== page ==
Letter: Retired Military Leaders to Presidential Candidates
Dear Presidential Candidate,
We are a nonpartisan group of retired generals and admirals of the U.S. Armed Forces who have dedicated our professional lives to defending the national security of the United States. We believe it is essential for the next President, as Commander in Chief, to ensure that the United States adheres to standards for interrogating enemy prisoners and suspected terrorists that are effective, lawful, and humane. Regardless of the outcome of the presidential nomination process, the statements you make and positions your take on the national stage during the campaign will have an indelible impact on our nation. Accordingly, we urge you to publicly and unequivocally reject the use of torture and cruel treatment of detainees in U.S. custody.
We know from experience that U.S. national security policies are most effective when they uphold our nation’s core ideals. That’s why we worked with Senator John McCain in 2005 to pass the Detainee Treatment Act, which banned cruel treatment of detainees and limited Department of Defense interrogation techniques to those authorized by the Army Field Manual. More recently, we supported Senators McCain and Feinstein in their effort to include an anti-torture amendment in the 2016 National Defense Authorization Act. The amendment would prohibit waterboarding and other forms of torture (euphemistically called “enhanced interrogation techniques”) by broadening the Detainee Treatment Act to cover all government departments and agencies. The amendment passed the Senate with the support of a broad bipartisan majority, which included the chairs and ranking members of the intelligence, armed services, homeland security, foreign relations, and judiciary committees.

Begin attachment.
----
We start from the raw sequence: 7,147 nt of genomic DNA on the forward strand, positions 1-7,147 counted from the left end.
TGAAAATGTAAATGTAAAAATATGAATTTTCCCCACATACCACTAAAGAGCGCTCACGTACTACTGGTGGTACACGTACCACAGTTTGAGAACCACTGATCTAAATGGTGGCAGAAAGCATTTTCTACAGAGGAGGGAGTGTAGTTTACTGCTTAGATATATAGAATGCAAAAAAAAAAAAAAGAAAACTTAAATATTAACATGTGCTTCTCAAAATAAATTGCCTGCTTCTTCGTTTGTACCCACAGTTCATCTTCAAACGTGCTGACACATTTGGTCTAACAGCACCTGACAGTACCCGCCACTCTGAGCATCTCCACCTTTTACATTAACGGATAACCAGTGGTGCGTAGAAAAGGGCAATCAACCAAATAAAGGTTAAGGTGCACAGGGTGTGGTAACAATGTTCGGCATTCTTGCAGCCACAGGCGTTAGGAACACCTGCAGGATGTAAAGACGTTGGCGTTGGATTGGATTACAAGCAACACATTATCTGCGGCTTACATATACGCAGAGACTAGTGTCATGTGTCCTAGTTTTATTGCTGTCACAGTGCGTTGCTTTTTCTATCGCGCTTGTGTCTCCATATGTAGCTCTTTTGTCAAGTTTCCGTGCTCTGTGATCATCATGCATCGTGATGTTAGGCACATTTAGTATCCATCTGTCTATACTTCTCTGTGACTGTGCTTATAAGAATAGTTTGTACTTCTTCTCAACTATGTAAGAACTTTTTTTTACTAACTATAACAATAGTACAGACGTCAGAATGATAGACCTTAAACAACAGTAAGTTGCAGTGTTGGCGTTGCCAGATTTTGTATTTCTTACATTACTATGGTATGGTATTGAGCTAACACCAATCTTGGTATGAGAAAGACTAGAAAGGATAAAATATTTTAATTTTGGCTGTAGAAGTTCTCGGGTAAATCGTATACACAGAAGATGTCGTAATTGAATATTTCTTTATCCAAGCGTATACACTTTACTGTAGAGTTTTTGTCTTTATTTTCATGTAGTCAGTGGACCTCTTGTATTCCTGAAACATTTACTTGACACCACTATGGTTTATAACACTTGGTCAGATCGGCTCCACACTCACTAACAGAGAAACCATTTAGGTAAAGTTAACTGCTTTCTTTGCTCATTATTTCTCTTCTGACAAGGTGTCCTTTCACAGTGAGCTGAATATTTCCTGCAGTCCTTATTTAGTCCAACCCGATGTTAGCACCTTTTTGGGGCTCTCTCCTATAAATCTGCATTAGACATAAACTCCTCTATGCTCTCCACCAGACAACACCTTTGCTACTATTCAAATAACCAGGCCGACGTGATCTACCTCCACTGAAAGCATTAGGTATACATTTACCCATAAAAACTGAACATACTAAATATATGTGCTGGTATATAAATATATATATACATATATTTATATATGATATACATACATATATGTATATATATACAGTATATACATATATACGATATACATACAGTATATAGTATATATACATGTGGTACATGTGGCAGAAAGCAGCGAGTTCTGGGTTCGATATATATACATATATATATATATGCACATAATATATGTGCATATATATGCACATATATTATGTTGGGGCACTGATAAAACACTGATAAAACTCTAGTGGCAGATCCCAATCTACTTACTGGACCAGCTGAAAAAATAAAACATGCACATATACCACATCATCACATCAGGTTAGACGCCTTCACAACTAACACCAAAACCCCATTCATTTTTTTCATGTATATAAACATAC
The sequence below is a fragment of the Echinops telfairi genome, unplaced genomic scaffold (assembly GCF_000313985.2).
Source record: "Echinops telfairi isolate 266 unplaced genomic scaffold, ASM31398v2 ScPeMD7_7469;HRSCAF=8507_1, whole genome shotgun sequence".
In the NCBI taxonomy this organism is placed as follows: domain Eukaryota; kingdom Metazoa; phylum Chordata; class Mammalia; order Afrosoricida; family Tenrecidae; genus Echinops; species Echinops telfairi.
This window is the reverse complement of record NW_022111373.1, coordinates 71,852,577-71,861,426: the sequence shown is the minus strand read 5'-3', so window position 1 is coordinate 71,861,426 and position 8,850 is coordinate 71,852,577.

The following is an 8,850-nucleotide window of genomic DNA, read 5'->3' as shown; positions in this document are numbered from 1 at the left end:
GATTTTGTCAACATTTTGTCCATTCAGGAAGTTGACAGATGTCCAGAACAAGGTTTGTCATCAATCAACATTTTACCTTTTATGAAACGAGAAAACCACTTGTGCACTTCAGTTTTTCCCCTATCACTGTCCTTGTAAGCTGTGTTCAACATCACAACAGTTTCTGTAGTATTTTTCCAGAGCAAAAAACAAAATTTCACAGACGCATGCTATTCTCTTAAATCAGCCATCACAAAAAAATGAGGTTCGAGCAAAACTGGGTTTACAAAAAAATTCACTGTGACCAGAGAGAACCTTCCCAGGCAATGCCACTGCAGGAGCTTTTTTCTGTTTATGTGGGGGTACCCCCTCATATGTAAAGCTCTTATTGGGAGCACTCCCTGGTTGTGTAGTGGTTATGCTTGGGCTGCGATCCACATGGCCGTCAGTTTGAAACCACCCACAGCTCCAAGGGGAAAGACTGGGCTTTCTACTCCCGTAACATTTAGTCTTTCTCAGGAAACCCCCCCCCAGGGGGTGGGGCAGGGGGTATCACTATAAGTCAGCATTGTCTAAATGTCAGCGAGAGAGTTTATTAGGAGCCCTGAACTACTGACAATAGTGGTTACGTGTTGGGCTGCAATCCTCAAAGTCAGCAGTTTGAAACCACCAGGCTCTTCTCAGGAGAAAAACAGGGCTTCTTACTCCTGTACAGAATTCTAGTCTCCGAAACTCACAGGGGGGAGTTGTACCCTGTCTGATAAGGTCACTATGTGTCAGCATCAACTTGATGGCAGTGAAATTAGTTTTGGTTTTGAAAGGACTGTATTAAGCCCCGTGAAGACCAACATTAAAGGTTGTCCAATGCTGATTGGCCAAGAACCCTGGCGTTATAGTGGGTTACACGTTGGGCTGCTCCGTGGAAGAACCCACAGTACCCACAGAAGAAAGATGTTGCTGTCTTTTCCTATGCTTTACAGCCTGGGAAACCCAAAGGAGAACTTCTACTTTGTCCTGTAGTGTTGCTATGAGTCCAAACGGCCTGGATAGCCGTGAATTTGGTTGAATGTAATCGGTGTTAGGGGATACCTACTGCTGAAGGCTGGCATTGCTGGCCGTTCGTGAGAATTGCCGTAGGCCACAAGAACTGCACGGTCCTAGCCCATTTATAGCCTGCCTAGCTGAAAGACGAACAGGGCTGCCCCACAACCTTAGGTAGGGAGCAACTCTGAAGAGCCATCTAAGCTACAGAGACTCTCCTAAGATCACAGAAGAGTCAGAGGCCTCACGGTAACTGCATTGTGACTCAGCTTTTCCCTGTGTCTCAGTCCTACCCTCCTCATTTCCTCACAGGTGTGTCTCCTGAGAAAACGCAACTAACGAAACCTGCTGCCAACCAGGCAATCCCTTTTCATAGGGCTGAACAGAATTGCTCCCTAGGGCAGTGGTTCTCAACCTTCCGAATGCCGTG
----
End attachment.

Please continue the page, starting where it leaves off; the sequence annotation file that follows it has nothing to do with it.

Torture is unnecessary. Based on our experience—and that of our nation’s top interrogators, backed by countless studies—we know that lawful, rapport-based interrogation techniques are the most effective way to elicit actionable intelligence. But torture is actually worse than unnecessary; it is counterproductive and undermines our national security. It increases the risks to our troops, hinders cooperation with allies, alienates populations whose support the United States needs in the struggle against terrorism, and provides a propaganda tool for extremists who wish to do us harm.
Most importantly, torture violates our core values as a nation. Our greatest strength is our commitment to the rule of law and to the principles embedded in our Constitution. Our servicemen and women need to know that our leaders do not condone torture of any kind.
George Washington admonished his soldiers that anyone engaging in torture “bring[s] shame, disgrace and ruin to themselves and their country.” Ronald Reagan pressed the Senate to ratify the Convention Against Torture, stating that the United States must clearly express her will to “bring an end to the abhorrent practice of torture.” We urge you to stand with these leaders and make clear that you oppose the use of torture and cruel treatment of prisoners.
We would welcome the opportunity to brief you in more detail on this issue.